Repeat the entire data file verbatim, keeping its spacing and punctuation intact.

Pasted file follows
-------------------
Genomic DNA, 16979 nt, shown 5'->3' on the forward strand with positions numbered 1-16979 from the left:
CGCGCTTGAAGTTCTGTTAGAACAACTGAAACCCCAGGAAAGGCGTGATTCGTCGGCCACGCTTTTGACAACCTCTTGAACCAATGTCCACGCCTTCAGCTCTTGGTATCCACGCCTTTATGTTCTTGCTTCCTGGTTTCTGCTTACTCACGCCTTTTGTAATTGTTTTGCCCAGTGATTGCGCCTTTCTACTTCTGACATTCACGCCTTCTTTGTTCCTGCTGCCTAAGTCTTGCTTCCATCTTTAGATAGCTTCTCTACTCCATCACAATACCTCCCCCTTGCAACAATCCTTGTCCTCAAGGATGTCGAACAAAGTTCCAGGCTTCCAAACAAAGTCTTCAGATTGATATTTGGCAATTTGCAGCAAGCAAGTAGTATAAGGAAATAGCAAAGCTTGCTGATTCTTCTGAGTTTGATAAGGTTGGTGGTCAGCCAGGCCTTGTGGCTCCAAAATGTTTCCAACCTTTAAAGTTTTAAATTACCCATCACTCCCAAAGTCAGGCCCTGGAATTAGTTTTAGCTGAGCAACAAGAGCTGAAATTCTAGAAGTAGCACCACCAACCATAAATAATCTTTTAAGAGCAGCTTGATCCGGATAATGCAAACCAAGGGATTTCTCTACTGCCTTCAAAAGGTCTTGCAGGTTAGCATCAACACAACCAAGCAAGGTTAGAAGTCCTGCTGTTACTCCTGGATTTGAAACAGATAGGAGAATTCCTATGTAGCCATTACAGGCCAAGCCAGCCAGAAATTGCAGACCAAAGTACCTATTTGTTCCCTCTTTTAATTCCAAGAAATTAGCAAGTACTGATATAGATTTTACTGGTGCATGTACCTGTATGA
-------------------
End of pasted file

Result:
Genomic DNA, 16979 nt, shown 5'->3' on the forward strand with positions numbered 1-16979 from the left:
CGCGCTTGAAGTTCTGTTAGAACAACTGAAACCCCAGGAAAGGCGTGATTCGTCGGCCACGCTTTTGACAACCTCTTGAACCAATGTCCACGCCTTCAGCTCTTGGTATCCACGCCTTTATGTTCTTGCTTCCTGGTTTCTGCTTACTCACGCCTTTTGTAATTGTTTTGCCCAGTGATTGCGCCTTTCTACTTCTGACATTCACGCCTTCTTTGTTCCTGCTGCCTAAGTCTTGCTTCCATCTTTAGATAGCTTCTCTACTCCATCACAATACCTCCCCCTTGCAACAATCCTTGTCCTCAAGGATGTCGAACAAAGTTCCAGGCTTCCAAACAAAGTCTTCAGATTGATATTTGGCAATTTGCAGCAAGCAAGTAGTATAAGGAAATAGCAAAGCTTGCTGATTCTTCTGAGTTTGATAAGGTTGGTGGTCAGCCAGGCCTTGTGGCTCCAAAATGTTTCCAACCTTTAAAGTTTTAAATTACCCATCACTCCCAAAGTCAGGCCCTGGAATTAGTTTTAGCTGAGCAACAAGAGCTGAAATTCTAGAAGTAGCACCACCAACCATAAATAATCTTTTAAGAGCAGCTTGATCCGGATAATGCAAACCAAGGGATTTCTCTACTGCCTTCAAAAGGTCTTGCAGGTTAGCATCAACACAACCAAGCAAGGTTAGAAGTCCTGCTGTTACTCCTGGATTTGAAACAGATAGGAGAATTCCTATGTAGCCATTACAGGCCAAGCCAGCCAGAAATTGCAGACCAAAGTACCTATTTGTTCCCTCTTTTAATTCCAAGAAATTAGCAAGTACTGATATAGATTTTACTGGTGCATGTACCTGTATGA